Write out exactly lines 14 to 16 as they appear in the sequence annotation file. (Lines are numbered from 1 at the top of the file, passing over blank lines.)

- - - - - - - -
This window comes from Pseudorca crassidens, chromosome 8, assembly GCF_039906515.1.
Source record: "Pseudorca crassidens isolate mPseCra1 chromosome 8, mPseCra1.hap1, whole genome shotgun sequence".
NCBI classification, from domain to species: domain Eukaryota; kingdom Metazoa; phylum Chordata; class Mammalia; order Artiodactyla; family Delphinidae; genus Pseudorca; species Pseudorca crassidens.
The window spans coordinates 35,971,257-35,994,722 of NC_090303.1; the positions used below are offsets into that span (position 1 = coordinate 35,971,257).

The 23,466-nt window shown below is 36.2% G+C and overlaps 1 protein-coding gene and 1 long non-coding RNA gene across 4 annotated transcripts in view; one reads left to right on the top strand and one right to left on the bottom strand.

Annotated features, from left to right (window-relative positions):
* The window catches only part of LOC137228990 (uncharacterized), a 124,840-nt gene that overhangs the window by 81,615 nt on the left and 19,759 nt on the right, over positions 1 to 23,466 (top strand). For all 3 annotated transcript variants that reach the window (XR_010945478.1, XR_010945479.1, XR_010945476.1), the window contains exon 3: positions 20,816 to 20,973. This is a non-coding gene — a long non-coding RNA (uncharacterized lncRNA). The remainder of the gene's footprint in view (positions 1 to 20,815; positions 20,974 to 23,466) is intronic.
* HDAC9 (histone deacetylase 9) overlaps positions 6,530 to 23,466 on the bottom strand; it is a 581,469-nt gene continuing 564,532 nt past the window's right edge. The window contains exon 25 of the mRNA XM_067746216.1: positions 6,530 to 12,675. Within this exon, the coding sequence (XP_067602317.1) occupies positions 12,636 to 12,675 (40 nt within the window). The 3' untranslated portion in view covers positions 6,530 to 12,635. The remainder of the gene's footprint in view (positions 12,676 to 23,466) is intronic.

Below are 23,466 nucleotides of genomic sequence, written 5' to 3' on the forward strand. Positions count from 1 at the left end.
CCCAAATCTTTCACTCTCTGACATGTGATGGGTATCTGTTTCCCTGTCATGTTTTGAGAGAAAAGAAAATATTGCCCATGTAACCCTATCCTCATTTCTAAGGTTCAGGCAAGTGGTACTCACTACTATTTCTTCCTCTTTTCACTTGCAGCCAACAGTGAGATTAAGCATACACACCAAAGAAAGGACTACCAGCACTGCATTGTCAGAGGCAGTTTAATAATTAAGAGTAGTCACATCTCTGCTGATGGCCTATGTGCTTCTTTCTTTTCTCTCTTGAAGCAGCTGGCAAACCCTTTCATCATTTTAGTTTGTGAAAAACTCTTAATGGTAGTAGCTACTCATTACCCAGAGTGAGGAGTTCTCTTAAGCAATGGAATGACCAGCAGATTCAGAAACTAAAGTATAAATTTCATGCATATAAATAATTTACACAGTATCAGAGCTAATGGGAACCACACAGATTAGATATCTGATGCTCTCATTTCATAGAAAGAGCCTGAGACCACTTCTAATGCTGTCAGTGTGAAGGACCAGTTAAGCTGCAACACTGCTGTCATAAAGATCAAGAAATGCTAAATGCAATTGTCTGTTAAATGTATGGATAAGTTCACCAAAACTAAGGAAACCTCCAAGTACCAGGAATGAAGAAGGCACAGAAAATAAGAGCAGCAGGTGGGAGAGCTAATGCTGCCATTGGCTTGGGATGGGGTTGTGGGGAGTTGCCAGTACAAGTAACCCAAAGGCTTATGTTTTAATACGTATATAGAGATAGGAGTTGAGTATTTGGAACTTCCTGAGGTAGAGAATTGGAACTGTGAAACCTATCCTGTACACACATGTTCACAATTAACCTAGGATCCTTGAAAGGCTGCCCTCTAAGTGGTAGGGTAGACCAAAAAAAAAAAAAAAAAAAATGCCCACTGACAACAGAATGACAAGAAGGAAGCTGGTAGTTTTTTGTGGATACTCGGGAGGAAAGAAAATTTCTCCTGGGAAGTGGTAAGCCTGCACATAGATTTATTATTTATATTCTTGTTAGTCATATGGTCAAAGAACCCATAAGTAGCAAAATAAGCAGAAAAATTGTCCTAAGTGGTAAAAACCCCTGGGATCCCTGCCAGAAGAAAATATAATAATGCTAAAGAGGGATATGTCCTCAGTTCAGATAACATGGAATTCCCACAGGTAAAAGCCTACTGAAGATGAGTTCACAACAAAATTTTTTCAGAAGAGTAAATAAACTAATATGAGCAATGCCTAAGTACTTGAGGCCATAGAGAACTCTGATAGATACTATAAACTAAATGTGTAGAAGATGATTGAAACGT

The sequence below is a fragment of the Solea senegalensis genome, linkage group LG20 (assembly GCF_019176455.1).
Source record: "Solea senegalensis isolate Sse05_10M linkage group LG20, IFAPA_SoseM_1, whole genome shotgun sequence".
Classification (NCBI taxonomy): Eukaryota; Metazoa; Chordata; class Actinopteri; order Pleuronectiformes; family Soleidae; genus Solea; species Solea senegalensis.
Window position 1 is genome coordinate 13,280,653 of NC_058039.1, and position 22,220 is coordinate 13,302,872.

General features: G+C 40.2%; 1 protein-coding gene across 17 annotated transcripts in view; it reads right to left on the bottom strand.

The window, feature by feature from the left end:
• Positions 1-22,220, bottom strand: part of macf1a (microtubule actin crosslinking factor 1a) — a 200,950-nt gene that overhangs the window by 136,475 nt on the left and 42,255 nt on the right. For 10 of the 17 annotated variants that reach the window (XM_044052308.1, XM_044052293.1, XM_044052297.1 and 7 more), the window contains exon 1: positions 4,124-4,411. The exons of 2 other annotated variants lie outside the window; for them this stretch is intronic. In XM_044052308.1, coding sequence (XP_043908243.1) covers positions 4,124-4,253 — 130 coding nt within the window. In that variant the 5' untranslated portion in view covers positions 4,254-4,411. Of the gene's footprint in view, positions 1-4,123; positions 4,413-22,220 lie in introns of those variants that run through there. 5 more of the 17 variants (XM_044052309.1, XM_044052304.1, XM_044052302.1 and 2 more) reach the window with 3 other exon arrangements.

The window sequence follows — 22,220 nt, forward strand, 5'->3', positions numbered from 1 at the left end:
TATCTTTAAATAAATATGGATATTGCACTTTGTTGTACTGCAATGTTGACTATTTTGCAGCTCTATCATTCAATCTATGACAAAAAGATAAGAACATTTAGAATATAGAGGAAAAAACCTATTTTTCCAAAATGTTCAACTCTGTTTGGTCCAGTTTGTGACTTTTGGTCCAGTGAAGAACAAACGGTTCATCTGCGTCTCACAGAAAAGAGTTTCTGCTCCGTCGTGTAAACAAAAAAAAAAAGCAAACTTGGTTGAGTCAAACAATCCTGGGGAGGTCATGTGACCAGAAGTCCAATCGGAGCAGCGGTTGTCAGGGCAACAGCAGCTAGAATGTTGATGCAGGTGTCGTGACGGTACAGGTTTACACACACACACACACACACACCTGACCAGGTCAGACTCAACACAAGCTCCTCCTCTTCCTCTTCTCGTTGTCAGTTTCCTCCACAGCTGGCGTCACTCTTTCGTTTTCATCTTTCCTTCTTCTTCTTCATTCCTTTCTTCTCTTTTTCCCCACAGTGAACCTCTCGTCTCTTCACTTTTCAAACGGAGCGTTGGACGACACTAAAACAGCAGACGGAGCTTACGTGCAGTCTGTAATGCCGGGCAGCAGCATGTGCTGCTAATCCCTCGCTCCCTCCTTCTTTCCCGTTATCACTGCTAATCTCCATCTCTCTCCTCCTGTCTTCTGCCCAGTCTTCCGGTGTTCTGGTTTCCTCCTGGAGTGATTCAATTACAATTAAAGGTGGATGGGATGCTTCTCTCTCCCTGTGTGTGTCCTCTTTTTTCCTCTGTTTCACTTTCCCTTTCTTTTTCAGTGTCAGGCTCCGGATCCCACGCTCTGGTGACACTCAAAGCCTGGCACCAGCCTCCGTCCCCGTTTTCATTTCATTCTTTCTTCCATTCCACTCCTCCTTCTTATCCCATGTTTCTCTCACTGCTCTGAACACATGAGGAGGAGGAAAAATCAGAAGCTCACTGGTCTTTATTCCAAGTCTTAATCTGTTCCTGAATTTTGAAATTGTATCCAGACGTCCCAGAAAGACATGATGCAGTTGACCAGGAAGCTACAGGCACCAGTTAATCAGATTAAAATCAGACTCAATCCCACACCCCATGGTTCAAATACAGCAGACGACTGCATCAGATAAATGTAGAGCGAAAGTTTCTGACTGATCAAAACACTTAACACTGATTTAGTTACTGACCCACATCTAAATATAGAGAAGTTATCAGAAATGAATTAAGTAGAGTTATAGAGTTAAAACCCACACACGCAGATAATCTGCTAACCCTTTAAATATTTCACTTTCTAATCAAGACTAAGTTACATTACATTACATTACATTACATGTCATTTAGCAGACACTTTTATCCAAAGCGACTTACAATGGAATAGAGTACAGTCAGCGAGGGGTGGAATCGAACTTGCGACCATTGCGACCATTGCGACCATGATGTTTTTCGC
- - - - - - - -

Window position 1 is genome coordinate 13,280,653 of NC_058039.1, and position 22,220 is coordinate 13,302,872.

General features: G+C 40.2%; 1 protein-coding gene across 17 annotated transcripts in view; it reads right to left on the bottom strand.

The window, feature by feature from the left end: